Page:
“Suddenly, I was in real and imminent danger – my deferment (granted because I was a university teacher) was lifted,” he said. “I passed the pre-induction medical and, while all this was going on, the university either couldn’t or – as I think more likely – wouldn’t help. Since they were drafting 30,000 a month at that time, and the usual lag between medical and receipt of an induction notice was 10-14 days, I left very quickly.”
He returned to Great Britain, first as a lecturer at the University of Essex and then as a professor at the University of Manchester. In 1975, Laidler joined Western as a professor of Economics for many years, the department chair for three years and now a professor emeritus.
“From the outset, Western was (and remained) a department that took its standards from the international community – it wasn’t interested in just being the ‘best in Canada,’” he said. “This was a more distinctive attribute then among Canadian departments than it is now, and it made us the object of a certain amount of suspicion, particularly within the university, where, in my view, many people who should have known better never really appreciated how good we became.
“This attitude hampered the department’s progress.”
He speaks highly of his academic life on campus – although his foray in administration was an admitted stumble. To this day, it is the faces of the colleagues and students who bring back the strongest memories.
His body of work cannot be contained there, however. His broadest influence comes, arguably, through his textbooks, The Demand for Money – Theories and Evidence and Introduction to Microeconomics, both of which went through four English language editions and were published in numerous other languages.
“Probably, The Demand for Money was my biggest success. Many people over the years have told me how it helped them with macro-core and even money field exams and their equivalents,” he said. “I sometimes let myself think it has had more influence than a simple citation count would suggest.”
But it was his two books on the history of monetary economics – The Great Canadian Disinflation: The Economics and Politics of Monetary Policy in Canada, 1988–1993 and Two Percent Target: Canadian Monetary Policy Since 1991 – that give Laidler the most satisfaction.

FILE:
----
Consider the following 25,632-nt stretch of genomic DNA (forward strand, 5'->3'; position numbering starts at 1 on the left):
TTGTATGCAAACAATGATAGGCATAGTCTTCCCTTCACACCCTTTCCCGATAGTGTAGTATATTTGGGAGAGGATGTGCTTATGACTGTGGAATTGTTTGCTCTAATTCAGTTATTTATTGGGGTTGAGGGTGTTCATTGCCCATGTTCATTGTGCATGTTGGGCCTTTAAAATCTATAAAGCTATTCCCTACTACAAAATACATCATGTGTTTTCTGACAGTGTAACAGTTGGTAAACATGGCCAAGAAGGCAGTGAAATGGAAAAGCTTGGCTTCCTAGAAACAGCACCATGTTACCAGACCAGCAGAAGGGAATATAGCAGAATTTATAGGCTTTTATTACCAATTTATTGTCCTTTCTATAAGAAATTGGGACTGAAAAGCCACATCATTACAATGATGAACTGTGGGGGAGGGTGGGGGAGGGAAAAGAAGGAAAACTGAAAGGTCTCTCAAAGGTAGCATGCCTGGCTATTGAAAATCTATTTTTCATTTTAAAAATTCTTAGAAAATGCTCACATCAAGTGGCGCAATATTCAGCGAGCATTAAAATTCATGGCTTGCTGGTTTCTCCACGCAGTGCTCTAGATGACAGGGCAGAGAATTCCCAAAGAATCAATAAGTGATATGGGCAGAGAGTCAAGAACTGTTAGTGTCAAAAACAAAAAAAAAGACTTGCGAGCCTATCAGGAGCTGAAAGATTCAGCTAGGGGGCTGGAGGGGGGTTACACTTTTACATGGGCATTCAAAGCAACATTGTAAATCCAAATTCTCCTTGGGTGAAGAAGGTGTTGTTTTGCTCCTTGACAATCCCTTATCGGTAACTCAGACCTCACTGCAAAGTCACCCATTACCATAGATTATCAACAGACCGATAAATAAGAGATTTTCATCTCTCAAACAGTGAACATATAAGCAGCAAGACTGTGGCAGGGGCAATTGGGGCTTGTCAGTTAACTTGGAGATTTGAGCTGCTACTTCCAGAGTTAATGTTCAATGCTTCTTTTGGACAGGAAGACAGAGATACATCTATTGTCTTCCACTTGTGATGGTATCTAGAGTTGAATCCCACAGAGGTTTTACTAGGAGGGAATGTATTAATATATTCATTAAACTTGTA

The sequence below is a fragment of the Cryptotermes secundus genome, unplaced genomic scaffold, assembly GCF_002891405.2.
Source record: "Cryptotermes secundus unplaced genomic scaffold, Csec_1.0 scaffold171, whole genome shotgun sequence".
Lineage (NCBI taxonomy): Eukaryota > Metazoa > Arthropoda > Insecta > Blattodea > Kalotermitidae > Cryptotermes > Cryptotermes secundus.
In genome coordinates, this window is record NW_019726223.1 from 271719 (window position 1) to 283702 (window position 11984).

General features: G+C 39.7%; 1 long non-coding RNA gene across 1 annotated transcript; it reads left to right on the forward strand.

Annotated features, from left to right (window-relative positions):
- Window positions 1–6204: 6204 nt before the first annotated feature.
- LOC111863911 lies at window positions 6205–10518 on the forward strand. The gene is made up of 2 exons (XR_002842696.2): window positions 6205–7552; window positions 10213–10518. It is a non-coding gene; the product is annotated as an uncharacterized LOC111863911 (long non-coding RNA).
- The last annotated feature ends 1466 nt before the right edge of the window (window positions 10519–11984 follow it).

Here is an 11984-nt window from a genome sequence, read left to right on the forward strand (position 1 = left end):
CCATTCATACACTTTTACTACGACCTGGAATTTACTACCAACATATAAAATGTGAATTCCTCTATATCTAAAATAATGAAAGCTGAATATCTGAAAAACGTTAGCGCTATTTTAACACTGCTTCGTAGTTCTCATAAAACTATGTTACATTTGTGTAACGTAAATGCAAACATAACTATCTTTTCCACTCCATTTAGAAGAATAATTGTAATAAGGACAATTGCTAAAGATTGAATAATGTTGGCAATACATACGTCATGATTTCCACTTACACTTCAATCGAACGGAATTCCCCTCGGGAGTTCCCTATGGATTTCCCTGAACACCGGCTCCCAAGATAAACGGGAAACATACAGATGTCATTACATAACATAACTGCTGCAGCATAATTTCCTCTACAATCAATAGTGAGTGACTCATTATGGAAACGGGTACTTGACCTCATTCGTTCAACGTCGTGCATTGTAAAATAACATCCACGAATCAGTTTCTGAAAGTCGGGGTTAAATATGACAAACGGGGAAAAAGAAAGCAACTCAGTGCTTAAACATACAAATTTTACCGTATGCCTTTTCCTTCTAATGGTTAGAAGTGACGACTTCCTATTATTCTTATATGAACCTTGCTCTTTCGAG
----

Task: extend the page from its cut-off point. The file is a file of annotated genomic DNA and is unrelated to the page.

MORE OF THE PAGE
“My reasons for coming to Canada, for remaining an academic, for staying at Western, were many and various,” he said. “But always among them was the desire to find the time and the intellectual space to try to fill the gap in the literature created by the absence of a systematic history of the development of macro-economics. If the end product leaves things to be desired, I have no one to blame but myself for that, because I had the chance to do my best, and it is a very lucky academic who can say such a thing.”
Last year, Laidler experienced a well-deserved renaissance in the popular press after Lynn Patterson, HBA’83, was appointed as deputy governor of the Bank of Canada. Her rise put Western economists at four of the top six positions at the bank, including governor, senior deputy governor and two of four deputy governor posts. All four were products of “a golden era of economics” at Western; all four studied under Laidler.
That connection was reintroduced to a new generation through a Globe and Mail article, Bank of Canada appointment highlights Western’s economists, exploring that amazing time on campus.
Laidler has few regrets. His mind occasionally wanders off to how his career would have turned out if he had been able to stay longer in the United States and find his place in the profession there.
“That move out of the U.S. was forced on me. I didn’t choose it, and it was horribly disruptive of my ability to keep in touch and keep up for two or three years – a long time at that stage of a career,” he said.
His “biggest mistake” was becoming department chair at Western.
“I’m sure I was not right about every decision,” he said of his brief tenure. “But all of this came out pretty well overall, and I left the department better than I found it. It was an extremely taxing time, though, and I didn’t enjoy it.”
The move codified a personal belief, slowly solidifying since his days at Berkeley, that times in the academe are changing.
“(University administrators) have become professionals and detached from the academic values that I have cherished since the very beginning of my career,” he said. “Providing a university system for 20 or 30 per cent is not like providing it for 3 or 5 per cent. Of course, old academics like me are always exaggerating the virtues of the old days.”
When pressed about legacy, Laidler remained hesitant.
“It would be nice to think I didn’t totally waste my time,” he laughed.
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Editor’s note: David Laidler’s reflections are taken from a 2015 interview with Western News editor Jason Winders, as well as personal reflection by Laidler recorded by journalist Robert Leeson.